The basic unit of the forest-tundra landscape is a toposequence extending from a wet, forested valley to a xeric, deforested hilltop; the contact zone between these two environments being called a subarctic tree line. Dendrochronological analysis of living, dead, and subfossil black spruce, and radiocarbon dating of peat samples were used to reconstruct the dynamics of a subarctic tree line since its post-fire origin about 1000 y ago. Fire is not the sole disturbance to have influenced the dynamics of the toposequence. A regional-scale flooding event ca. 1120 AD killed many black spruce trees, growth of permafrost during the Little Ice Age, and its subsequent degradation in the 20th century, also had major consequences. The climate was favourable to black spruce growth between ca. 300 and 1100 AD, as evidenced by large growth rings and tree growth forms. Ring widths then decreased markedly between the 12th and 19th centuries and trees were replaced by stunted growth forms. Although climate warming during the 20th century resulted in increased ring widths, black spruces have still not produced tree growth forms, a necessary condition for viable seed production and eventual re-colonization of deforested hilltops.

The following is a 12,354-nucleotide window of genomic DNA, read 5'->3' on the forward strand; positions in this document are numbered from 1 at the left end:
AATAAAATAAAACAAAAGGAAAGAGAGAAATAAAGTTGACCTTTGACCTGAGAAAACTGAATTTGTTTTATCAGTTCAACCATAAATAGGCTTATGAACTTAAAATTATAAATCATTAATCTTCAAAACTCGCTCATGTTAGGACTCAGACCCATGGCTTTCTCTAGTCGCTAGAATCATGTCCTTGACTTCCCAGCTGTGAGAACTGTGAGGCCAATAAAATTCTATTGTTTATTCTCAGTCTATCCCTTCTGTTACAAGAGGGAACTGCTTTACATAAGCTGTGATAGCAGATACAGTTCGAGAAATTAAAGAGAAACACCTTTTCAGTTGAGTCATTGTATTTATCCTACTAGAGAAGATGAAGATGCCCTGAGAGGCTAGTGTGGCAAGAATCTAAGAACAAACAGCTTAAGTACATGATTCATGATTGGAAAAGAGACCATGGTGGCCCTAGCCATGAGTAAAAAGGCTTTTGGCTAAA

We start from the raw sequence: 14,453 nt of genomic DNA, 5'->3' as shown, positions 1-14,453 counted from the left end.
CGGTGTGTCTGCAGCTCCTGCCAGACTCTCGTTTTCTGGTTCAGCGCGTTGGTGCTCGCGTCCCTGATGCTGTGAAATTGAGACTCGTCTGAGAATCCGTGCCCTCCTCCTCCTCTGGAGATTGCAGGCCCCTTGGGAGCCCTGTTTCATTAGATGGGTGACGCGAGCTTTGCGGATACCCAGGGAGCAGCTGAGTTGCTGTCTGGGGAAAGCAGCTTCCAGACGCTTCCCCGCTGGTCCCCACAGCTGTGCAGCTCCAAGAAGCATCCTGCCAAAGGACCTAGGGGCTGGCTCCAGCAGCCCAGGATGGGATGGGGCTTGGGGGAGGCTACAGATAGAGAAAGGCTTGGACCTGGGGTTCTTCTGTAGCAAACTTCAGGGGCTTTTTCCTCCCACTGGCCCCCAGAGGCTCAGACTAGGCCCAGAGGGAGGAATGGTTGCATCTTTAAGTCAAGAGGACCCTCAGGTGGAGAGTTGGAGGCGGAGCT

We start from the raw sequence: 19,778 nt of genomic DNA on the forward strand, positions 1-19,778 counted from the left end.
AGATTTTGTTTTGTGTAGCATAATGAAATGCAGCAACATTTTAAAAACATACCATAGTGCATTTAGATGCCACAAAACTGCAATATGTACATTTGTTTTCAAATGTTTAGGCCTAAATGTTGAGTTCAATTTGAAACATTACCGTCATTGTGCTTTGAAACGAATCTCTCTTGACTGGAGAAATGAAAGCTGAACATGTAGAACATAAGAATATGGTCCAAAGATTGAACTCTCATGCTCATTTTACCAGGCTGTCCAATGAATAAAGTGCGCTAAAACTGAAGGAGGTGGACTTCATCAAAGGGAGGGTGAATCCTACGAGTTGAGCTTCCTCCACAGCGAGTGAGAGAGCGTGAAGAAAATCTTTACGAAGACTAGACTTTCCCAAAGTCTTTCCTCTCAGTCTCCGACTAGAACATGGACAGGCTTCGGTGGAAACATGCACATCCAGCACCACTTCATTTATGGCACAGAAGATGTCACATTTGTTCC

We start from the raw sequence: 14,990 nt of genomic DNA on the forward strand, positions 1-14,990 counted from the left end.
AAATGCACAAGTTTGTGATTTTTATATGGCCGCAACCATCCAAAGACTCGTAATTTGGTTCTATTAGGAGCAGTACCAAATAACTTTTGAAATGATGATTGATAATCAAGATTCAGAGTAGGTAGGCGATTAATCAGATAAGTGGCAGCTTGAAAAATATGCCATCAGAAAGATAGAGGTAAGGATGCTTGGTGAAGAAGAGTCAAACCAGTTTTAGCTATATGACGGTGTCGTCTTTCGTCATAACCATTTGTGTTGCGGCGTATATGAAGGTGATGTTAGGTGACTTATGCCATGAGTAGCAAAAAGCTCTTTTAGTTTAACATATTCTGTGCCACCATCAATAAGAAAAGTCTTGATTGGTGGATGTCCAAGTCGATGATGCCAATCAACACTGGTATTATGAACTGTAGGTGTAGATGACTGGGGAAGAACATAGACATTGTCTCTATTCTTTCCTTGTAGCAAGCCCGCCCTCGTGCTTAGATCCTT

You have requested a machine translation of selected content from our databases. This functionality is provided solely for your convenience and is in no way intended to replace human translation. Neither BioOne nor the owners and publishers of the content make, and they explicitly disclaim, any express or implied representations or warranties of any kind, including, without limitation, representations and warranties as to the functionality of the translation feature or the accuracy or completeness of the translations.
Translations are not retained in our system. Your use of this feature and the translations is subject to all use restrictions contained in the Terms and Conditions of Use of the BioOne website.
Vol. 13 • No. 2